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Why Kucinich came.

Byline: The Register-Guard

Nelson Rockefeller won the 1964 Republican primary in Oregon because `he cared enough to come.' Forty years later, candidates don't care about the Oregon presidential primary - except Dennis Kucinich, who cared enough to come even though John Kerry has all the delegates he needs to wrap up the Democratic presidential nomination. Kucinich's effort suggests that late primaries in states such as Oregon may have a glimmer of relevance after all.

Kucinich knows he won't be his party's nominee, but unlike Kerry's other rivals, the Ohio congressman has not dropped out. Except for loopy Lyndon LaRouche, Kucinich will be the only alternative to Kerry on Oregon's Democratic ballot. Eight hundred people, a good-sized crowd for any political event, showed up to hear Kucinich at Lane Community College on Sunday.

Kucinich is still campaigning on the themes that brought him single-digit results in early primaries: universal health care, withdrawal of U.S. troops from Iraq, suspension of trade agreements and repeal of the Patriot Act. But as the field has thinned, Kucinich's numbers have improved. He won 27 percent of caucus votes in Alaska on March 20, and earlier won nearly a third of caucus-goers' support in Hawaii.

In Oregon, Kucinich's pitch is that a vote for him on May 18 will remind Kerry that the Democratic Party still has a liberal wing - and that the nominee should not ignore those voters as he crafts his platform, his campaign and, possibly, his administration. It's a plausible, if modest, strategy: Kucinich clearly represents voters to the left of Kerry, and if he continues winning a substantial share of the vote in the remaining primaries he'll go to the party convention in Boston representing a clear constituency.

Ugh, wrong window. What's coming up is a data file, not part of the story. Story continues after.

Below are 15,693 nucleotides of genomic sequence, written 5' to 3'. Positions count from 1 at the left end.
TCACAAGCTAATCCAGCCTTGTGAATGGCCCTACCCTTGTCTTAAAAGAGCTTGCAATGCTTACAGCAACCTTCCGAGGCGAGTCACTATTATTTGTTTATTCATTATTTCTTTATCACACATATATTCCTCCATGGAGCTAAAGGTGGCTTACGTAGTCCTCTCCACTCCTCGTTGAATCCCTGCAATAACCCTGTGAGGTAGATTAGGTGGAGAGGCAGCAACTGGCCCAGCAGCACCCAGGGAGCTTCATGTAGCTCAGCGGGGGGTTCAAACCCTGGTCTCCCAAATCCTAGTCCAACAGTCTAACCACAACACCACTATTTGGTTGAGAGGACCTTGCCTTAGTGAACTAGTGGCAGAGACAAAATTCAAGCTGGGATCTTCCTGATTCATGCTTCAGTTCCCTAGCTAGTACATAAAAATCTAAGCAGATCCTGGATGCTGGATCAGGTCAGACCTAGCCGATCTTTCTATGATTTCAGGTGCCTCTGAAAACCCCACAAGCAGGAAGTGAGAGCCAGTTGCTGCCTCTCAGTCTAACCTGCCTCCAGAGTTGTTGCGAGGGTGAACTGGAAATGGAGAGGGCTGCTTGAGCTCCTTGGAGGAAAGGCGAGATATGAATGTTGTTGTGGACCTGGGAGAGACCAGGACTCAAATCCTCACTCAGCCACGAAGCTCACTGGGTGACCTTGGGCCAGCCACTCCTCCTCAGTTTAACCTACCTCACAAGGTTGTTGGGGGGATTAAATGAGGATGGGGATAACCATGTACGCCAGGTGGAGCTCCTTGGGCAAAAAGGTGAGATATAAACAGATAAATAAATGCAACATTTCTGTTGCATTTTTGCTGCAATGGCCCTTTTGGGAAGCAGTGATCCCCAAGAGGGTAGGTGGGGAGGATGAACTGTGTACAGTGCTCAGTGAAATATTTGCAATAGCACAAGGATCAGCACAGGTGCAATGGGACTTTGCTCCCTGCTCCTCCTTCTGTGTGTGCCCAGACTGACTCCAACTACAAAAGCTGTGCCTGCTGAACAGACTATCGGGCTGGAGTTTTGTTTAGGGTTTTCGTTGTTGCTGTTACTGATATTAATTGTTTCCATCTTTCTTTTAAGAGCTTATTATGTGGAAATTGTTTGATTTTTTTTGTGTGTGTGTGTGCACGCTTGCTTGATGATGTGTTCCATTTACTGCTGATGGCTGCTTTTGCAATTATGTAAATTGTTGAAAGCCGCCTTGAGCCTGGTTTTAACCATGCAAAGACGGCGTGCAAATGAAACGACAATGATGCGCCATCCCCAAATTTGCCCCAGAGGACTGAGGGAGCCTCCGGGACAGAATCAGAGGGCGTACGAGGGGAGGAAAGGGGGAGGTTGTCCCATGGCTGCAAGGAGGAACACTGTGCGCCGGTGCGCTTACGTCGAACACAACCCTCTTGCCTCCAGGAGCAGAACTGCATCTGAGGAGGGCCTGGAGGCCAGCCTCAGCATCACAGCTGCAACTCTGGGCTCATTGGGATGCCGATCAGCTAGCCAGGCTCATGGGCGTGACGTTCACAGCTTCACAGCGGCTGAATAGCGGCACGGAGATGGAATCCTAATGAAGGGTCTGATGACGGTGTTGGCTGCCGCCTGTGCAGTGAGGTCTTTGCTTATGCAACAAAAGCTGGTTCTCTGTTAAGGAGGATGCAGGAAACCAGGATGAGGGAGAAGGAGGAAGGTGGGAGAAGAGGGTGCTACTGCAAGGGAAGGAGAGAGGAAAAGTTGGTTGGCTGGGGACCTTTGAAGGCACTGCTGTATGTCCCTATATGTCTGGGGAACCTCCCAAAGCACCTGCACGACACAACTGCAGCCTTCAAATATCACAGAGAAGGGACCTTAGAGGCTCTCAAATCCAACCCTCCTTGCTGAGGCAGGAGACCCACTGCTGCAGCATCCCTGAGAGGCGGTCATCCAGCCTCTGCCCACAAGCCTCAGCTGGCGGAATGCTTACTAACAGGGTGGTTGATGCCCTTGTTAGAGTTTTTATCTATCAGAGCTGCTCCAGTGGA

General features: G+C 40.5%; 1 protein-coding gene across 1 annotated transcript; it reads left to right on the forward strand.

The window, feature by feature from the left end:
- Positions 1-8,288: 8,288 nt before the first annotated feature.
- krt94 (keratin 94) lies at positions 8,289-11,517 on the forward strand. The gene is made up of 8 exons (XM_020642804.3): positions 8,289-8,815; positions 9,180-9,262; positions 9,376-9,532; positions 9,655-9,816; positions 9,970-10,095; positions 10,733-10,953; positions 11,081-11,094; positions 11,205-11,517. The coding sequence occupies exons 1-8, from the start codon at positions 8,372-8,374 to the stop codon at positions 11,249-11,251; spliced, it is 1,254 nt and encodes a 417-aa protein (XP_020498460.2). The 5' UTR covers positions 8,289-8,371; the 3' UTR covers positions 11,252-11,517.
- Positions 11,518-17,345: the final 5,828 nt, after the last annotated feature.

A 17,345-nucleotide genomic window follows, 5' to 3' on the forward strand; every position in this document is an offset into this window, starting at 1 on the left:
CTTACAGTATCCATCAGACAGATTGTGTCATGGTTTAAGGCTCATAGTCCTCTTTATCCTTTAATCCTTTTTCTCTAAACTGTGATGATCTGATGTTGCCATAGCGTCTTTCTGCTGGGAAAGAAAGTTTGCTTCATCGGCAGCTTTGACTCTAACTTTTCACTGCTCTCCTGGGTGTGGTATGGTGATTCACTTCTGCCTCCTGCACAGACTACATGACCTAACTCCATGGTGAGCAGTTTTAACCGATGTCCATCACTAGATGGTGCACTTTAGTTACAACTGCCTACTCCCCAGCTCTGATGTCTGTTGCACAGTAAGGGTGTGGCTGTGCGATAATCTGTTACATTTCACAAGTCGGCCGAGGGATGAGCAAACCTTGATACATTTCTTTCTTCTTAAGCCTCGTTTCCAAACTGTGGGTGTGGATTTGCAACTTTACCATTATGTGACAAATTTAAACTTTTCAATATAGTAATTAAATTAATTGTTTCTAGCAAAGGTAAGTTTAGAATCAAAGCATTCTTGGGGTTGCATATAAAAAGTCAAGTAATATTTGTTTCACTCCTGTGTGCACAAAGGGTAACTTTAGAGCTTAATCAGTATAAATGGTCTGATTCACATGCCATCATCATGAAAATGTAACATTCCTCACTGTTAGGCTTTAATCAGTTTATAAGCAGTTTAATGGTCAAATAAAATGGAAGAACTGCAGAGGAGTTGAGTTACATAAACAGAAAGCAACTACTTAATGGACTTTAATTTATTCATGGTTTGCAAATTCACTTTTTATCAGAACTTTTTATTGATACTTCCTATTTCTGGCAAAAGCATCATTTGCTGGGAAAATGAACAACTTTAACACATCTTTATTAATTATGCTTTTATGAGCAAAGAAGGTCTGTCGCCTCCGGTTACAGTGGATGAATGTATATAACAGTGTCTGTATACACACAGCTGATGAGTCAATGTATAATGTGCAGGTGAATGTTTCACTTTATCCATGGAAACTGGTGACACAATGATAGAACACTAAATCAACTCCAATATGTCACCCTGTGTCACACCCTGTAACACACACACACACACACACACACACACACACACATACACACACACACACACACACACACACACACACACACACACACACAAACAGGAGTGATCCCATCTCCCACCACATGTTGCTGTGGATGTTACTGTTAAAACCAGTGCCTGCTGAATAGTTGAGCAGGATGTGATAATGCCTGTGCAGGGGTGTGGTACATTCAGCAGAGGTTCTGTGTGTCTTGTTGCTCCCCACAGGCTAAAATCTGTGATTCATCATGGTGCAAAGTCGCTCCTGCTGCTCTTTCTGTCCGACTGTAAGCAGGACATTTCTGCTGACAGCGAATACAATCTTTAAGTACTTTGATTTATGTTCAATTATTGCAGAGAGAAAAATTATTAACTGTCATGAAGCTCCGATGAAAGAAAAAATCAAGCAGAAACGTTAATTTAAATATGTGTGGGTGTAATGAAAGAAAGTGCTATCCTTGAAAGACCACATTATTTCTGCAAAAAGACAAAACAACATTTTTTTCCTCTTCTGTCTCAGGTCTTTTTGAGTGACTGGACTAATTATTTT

Of course, others will be free to interpret the Kucinich vote differently. Republicans, for instance, will see it as evidence of an anybody-but-Kerry tendency among Democrats, or as a sign that the presumptive nominee can't achieve party unity. Kerry's camp may prefer to characterize Kucinich voters as people who could voice support for an alternative without having to make a consequential decision.

Whatever the spin, the fact remains that Oregon voters will have a choice - a choice that could be invested with meaning, even though Kerry has the nomination wrapped up. The possibility of squeezing political meaning from the votes of late-primary states may lead other candidates to Oregon in the future, even though the major parties have engineered the primary and caucus schedule to produce nominees by the end of February. Kucinich cared enough to come - perhaps because he recognized there was still something worth coming for.
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Title Annotation:Editorials
Publication:The Register-Guard (Eugene, OR)
Article Type:Editorial
Date:Mar 31, 2004
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